From the founders:
Why and how Millie came to be

Anu Sharma Profile Photo
Anu Sharma
CEO of Millie

Coming from a healthcare background and a family of physicians, I knew enough about the US maternity care system to expect a certain degree of brokenness in my pregnancy and birthing experiences. But after walking myself into the ER on the verge of a stroke with Hemolysis, Elevated Liver Enzymes, and Low Platelets (HELLP) and postpartum preeclampsia — barely 36 hours after being discharged — I realized just how incomplete and reactive the entire approach actually was. I had to be the one to know when and how to ask for help.As I laid in the CT scanner being evaluated for a possible pulmonary embolism, two thoughts occurred to me at once:

  1. I was so grateful for the physicians who were in my corner fighting for me.
  2. This whole experience was a failure of the maternity care model. I had been through a long and complex birth involving an induction, over two days of labor, and an unplanned C-section with a near-hemorrhage — I was the very definition of “high-risk.” Yet I was sent home with standard instructions to return after six weeks for the postpartum visit. No one was going to check up on me before then.

Once I was out of crisis mode and knew my newborn and I were both healthy, I called my midwife, Talia, to figure out what the hell went wrong and to ask: “If you could provide care the way you know birthing people need to be cared for in pregnancy and postpartum, what would that care look like?”

“We wanted to actually change the broken maternity care system from the inside out.”

Energized by our experiences, Talia and I started jotting down our thoughts and saw the ideal care model begin to take shape. After realizing we were on to something, we searched for someone who could fill the gaps of our areas of expertise and found Sarah, a talented healthcare engineer who had also just recently gone through her own frustrating perinatal journey.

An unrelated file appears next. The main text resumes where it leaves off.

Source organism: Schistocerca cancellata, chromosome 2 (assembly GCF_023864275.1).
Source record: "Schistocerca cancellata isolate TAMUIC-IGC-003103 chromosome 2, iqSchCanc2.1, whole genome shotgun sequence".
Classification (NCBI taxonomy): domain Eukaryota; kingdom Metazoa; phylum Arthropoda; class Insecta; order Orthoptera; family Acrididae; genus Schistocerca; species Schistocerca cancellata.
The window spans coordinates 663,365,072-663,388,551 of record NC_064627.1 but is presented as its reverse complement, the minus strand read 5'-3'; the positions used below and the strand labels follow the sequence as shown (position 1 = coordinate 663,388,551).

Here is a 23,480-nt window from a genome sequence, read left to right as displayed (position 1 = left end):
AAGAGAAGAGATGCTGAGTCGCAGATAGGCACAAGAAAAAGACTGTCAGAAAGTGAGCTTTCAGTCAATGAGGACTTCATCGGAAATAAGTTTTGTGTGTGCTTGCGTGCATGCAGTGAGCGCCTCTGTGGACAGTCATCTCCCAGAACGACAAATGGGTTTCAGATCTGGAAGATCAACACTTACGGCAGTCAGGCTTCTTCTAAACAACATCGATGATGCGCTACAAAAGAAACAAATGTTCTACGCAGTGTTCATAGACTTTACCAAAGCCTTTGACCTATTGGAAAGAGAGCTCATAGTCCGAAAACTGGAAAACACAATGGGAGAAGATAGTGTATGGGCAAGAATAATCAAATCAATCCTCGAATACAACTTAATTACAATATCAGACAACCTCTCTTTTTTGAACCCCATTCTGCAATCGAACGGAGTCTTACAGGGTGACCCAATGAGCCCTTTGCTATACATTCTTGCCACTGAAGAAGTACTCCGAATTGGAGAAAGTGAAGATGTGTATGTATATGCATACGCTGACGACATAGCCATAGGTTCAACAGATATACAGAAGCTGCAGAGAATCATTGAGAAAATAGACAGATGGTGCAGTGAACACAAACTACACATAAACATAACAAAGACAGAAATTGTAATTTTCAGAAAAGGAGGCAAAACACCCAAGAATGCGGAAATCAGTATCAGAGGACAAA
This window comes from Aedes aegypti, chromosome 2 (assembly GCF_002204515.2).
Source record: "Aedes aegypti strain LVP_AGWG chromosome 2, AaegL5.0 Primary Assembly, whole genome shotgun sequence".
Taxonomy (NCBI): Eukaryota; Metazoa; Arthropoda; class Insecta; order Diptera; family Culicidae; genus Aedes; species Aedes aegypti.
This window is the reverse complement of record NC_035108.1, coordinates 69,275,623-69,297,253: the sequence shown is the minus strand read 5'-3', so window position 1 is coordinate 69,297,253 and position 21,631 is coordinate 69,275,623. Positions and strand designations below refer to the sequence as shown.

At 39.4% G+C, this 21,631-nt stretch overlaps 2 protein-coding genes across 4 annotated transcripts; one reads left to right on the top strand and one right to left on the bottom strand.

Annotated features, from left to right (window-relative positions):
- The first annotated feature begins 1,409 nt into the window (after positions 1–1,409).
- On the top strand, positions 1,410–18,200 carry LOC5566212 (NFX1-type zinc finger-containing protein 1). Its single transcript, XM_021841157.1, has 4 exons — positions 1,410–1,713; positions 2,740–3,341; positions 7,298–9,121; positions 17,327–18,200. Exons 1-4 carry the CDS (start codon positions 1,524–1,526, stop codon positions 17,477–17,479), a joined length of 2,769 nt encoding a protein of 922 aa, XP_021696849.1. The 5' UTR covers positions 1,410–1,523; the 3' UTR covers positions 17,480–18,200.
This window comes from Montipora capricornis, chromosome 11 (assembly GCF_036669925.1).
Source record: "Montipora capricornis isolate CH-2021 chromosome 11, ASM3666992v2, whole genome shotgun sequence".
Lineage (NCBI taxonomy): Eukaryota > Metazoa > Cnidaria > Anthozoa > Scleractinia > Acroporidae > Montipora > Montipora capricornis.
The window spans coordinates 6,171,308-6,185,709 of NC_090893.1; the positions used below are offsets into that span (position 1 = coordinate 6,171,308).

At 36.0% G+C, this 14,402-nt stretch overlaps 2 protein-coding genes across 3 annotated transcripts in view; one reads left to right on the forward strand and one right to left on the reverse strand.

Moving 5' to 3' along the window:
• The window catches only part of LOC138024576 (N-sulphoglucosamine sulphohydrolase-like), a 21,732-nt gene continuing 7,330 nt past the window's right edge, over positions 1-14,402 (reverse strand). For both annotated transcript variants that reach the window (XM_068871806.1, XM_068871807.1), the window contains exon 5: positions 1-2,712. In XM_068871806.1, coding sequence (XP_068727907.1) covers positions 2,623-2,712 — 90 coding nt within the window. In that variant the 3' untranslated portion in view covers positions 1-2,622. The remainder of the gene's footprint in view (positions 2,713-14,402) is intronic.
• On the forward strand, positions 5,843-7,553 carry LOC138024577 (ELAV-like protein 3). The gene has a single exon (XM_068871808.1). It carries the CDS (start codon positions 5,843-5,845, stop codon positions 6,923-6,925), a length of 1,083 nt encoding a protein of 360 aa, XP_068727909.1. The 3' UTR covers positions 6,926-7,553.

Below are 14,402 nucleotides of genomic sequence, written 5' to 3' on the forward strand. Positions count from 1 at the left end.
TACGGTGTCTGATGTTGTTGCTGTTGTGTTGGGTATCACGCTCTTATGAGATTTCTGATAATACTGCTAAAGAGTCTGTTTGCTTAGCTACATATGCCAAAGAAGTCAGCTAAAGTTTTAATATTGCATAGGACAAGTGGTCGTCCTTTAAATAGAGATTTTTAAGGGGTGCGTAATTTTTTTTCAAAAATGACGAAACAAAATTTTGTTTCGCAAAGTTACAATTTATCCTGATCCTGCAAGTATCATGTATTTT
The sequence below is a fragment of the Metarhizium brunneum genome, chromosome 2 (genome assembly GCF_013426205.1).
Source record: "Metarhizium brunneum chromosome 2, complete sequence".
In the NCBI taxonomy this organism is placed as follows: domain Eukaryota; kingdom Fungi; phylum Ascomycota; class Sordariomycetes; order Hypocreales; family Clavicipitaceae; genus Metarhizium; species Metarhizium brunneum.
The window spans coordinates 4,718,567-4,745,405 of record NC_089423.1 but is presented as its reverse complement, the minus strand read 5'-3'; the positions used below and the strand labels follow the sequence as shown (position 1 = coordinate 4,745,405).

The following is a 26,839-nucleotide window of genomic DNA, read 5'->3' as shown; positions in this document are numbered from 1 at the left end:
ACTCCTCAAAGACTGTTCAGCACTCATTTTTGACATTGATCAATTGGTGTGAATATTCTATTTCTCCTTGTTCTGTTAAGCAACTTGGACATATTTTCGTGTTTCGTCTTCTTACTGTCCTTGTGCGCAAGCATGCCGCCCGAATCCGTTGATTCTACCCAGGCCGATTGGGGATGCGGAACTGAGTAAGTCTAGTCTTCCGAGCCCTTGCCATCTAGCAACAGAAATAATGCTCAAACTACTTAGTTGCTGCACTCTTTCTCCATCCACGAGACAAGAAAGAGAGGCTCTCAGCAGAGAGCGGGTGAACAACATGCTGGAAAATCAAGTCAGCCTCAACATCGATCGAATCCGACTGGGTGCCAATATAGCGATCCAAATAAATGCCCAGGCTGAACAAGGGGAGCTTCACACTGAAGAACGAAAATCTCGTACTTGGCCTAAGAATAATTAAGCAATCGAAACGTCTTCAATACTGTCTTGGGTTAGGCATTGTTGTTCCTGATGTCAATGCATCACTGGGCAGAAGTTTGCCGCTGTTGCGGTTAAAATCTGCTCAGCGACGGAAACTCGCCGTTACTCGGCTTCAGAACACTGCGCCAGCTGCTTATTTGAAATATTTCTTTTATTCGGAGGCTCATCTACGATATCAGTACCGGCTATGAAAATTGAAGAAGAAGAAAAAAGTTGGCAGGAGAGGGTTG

A baby lies on it's front and smiles at the camera whilst wearing a baby blue hat

From very early on, we knew that instead of just being another telemedicine platform or app, we wanted to actually change the broken maternity care system from the inside out. As birthing people, Sarah and I both felt disempowered by the eight-week wait for any contact with providers, the one-dimensional episodic 15-minute appointments that came next, the lack of in-between support or opportunities for talking about how we were feeling or asking questions, and the extremely limited care in the postpartum period. As a provider, Talia wanted to be able to better support birthing people through these vulnerable, transformative experiences and provide more continuous care through early parenthood. And all of us wanted the chance to guide and be guided.

Through gathering input from patients, families, midwives, OB-GYNs, and health systems, the Millie care model — a modern maternity clinic with culturally competent care extended through technology — transformed from a dream scenario into a brick-and-mortar reality.

A mother cradles her baby moments after giving birth